Many states currently allow poultry growers to use this exemption, but nothing makes dressing a chicken, let alone hundreds of chickens, simple or easy. Farmers have various solutions to this problem, including hiring help for slaughter days, and building or purchasing equipment, new or used, to simplify the many tasks involved. In efforts to make processing possible for smaller scale poultry farms, mobile slaughter and processing facilities, also known as MSUs, have been developed and are in use.
“MSUs for poultry tend to be used by farmers operating under the 20,000 bird limit,” said Lauren Gwin, co-coordinator of the Niche Meat Processor Assistant Network. “Federal law allows the MSU to be used by a set of farmers, each of whom does up to 20K birds per year, as long as each farmer does this on his/her own farm and follows all the other rules of that exemption.”
One such model was built in 2001 in Kentucky, a state that does not allow the federal exemption that Oregon is seeking. The MSU is run by Kentucky State University and can process up to 400 birds in a day. The mobile unit is not entirely mobile as it must be docked at a station to handle poultry, because of wastewater and other sanitary considerations. The unit can also process aquaculture onsite where the fish are grown.
The result of a joint project of Heifer International, Kentucky State University, Partners for Family Farms and the National Center for Appropriate Technology, this MSU was partially funded by a USDA SARE (Sustainable Agriculture Research and Education) grant.
In other states, MSUs and MPPU (mobile poultry processing units) are truly mobile, available for rental for farms to use on site, with or without the guiding labor of a skilled processor. The facilities are owned by a variety of private and public groups, and subject to either state or federal inspection.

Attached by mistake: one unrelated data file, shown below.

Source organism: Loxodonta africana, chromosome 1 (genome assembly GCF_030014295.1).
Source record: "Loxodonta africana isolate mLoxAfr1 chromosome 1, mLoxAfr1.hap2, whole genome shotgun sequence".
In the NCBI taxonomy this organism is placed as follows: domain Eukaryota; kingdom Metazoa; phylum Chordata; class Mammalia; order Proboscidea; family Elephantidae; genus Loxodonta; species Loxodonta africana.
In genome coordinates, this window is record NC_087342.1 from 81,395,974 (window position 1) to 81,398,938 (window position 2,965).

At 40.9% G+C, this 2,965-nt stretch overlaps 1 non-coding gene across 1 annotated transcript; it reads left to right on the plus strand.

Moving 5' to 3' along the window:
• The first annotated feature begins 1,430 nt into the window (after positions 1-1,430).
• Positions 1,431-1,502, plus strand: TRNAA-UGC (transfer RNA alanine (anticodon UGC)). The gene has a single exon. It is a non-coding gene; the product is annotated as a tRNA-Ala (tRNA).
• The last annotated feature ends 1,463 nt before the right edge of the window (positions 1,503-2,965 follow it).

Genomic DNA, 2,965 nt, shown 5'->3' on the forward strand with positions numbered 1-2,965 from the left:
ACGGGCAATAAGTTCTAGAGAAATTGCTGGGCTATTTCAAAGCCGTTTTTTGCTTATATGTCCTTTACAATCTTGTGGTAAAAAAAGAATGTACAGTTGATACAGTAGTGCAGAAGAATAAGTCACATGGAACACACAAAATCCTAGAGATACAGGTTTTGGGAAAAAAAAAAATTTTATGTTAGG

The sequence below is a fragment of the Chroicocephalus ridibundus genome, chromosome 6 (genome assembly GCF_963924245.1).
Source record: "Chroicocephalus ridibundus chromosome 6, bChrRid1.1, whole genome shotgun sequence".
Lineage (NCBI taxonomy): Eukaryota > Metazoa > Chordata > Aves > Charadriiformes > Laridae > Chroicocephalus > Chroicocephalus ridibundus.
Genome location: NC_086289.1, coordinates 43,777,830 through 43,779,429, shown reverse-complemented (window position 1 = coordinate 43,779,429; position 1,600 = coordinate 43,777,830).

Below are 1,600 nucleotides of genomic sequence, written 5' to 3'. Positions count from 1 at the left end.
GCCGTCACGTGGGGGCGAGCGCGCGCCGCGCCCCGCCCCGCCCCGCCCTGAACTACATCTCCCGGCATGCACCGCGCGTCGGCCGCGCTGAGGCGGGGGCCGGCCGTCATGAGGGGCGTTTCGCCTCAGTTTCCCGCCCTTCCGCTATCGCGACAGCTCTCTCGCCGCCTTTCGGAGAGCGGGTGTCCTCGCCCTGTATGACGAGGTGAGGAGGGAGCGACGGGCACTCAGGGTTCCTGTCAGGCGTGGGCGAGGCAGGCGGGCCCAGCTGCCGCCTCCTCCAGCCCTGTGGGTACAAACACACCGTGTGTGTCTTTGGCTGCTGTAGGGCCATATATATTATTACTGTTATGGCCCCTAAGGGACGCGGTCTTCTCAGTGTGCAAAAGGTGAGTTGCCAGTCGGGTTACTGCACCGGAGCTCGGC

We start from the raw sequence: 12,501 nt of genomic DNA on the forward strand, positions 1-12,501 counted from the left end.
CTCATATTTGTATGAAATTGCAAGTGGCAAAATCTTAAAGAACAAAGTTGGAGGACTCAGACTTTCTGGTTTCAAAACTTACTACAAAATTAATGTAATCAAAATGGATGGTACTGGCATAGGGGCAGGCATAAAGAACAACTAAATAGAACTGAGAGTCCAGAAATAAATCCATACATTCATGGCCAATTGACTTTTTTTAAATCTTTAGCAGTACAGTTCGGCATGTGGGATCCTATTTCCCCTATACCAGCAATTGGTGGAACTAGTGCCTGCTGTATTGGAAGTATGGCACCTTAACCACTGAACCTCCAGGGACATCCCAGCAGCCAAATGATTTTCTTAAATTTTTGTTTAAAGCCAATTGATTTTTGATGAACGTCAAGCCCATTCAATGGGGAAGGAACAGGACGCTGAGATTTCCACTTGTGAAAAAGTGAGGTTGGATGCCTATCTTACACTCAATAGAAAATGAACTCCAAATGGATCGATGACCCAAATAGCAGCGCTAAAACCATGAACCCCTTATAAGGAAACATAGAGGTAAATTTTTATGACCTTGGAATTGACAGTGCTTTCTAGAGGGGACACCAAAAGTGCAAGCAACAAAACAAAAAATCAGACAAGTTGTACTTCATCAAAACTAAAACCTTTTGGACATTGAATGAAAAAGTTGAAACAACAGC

Some mobile processing units are aimed at farmers who operate under the thousand-bird exemption, such as one built and used in south central New York State. This model facility is meant to be used for one year as farmers gear up to build their own units.
In all of these instances, educational materials on safe processing in general and safe processing within a mobile slaughter environment are often provided through extension agencies, in the form of guides, webinars, and live classes.
A group that offers such services and serves small and mid-sized meat and poultry processors is the aforementioned national Niche Meat Processor Assistance Network (NMPAN). Lauren Gwin and colleague Garry Stephenson are among the professionals in support of the legislation in Oregon.
“If the bill becomes law, there will be no formal inspection of farmers operating under this exemption,” said Gwin, who is also on the faculty Oregon State University in a research and extension appointment. “However, they still have to follow the USDA basic rules, as written in the bill and explained in our letter. And USDA can pop in at any time, for example, if there is a complaint to make sure that the farmer isn’t breaking those rules, e.g. doing 2,000 birds/year, not keeping sales records, or creating an unsanitary cesspool of blood & feathers.”© Food Safety News